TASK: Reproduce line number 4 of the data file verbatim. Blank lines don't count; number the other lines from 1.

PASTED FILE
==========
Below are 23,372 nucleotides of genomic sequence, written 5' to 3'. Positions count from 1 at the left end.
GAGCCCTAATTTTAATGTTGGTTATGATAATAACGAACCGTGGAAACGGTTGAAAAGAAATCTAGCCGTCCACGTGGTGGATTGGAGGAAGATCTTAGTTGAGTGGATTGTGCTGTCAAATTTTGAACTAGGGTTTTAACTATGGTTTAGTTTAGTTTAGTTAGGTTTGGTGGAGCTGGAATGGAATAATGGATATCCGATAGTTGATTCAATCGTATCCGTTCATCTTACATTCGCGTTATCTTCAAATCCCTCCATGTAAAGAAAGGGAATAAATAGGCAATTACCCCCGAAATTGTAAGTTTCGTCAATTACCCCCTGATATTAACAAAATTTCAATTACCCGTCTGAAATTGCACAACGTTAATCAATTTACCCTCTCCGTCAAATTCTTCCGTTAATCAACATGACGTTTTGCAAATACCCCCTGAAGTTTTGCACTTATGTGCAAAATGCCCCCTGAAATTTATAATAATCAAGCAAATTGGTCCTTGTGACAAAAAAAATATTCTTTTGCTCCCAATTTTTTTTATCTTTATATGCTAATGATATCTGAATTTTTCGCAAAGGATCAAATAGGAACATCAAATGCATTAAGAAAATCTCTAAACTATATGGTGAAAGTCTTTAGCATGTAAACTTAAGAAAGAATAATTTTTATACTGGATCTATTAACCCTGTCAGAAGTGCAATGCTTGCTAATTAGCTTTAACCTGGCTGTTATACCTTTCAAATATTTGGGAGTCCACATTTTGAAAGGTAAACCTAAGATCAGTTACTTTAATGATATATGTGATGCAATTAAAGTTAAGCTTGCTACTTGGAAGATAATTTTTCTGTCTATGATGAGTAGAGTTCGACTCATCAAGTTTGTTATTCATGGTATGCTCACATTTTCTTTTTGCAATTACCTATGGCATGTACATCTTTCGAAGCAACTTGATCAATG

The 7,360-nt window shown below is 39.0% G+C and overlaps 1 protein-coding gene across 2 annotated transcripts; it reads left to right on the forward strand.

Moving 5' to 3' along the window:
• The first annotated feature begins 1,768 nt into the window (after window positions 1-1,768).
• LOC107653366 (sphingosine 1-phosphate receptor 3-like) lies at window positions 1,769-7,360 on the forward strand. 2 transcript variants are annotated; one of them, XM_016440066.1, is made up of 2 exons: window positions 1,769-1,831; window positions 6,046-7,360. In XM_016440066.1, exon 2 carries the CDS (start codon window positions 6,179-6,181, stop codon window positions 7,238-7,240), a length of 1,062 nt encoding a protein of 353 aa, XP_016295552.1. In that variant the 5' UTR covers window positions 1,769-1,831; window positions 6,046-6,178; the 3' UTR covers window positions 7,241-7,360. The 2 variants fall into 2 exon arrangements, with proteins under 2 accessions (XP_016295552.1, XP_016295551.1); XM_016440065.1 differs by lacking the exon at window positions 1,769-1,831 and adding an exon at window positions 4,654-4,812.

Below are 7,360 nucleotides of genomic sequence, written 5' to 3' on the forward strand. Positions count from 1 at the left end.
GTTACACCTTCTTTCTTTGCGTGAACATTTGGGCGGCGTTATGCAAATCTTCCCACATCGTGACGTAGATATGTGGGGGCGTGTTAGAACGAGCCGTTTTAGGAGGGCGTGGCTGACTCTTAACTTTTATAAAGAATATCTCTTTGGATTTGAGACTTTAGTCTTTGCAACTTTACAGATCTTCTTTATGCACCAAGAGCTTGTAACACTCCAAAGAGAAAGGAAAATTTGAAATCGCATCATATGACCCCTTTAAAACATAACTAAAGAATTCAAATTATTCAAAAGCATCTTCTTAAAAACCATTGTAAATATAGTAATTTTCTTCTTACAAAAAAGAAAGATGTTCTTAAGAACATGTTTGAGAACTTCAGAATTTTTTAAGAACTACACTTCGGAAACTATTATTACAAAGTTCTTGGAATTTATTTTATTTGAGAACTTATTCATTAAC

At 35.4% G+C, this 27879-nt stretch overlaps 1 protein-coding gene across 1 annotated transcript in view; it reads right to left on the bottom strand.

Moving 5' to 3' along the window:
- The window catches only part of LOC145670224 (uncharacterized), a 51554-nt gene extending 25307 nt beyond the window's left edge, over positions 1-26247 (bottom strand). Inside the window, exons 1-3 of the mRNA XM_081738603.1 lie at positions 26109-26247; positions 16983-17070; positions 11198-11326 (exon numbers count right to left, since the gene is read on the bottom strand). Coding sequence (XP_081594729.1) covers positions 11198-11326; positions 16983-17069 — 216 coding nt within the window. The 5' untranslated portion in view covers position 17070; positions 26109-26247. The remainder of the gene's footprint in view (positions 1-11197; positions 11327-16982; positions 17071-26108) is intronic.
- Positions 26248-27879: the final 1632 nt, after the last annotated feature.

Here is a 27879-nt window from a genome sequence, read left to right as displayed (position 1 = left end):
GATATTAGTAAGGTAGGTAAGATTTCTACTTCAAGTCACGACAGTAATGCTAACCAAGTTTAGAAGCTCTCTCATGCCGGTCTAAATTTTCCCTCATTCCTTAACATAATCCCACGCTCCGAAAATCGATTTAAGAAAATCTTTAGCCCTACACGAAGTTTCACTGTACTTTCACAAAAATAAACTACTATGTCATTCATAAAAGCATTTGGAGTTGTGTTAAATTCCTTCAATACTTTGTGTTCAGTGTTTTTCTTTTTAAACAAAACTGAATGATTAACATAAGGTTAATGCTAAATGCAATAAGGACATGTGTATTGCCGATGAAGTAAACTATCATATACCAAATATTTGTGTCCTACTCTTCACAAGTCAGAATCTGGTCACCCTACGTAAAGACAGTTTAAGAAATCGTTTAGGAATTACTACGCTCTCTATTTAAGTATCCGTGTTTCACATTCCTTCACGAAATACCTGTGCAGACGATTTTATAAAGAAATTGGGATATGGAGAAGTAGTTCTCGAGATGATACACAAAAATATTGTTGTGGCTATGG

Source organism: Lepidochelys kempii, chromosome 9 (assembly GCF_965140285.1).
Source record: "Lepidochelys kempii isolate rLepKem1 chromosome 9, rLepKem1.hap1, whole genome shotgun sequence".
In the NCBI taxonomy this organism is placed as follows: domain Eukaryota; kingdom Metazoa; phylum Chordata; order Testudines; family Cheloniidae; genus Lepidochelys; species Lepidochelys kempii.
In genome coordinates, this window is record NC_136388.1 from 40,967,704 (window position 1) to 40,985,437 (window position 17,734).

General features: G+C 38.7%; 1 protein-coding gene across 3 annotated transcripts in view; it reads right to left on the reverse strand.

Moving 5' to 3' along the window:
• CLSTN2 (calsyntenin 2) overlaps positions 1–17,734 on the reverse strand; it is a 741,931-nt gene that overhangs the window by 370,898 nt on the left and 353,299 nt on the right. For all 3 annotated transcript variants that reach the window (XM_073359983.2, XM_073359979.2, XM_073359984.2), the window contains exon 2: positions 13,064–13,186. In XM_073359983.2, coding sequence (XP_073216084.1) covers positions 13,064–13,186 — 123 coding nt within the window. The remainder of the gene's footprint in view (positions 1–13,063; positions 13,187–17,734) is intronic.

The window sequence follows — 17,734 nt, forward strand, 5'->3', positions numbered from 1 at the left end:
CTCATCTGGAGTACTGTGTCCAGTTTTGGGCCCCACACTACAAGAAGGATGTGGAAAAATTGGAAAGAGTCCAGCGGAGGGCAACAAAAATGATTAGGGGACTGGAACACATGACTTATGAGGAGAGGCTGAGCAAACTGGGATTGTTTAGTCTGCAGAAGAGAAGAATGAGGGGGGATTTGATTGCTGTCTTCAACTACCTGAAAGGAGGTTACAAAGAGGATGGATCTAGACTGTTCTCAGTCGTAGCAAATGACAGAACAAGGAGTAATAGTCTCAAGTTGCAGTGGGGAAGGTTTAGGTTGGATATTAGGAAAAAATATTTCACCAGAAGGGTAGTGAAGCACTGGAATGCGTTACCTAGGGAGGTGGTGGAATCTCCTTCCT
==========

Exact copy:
Moving 5' to 3' along the window: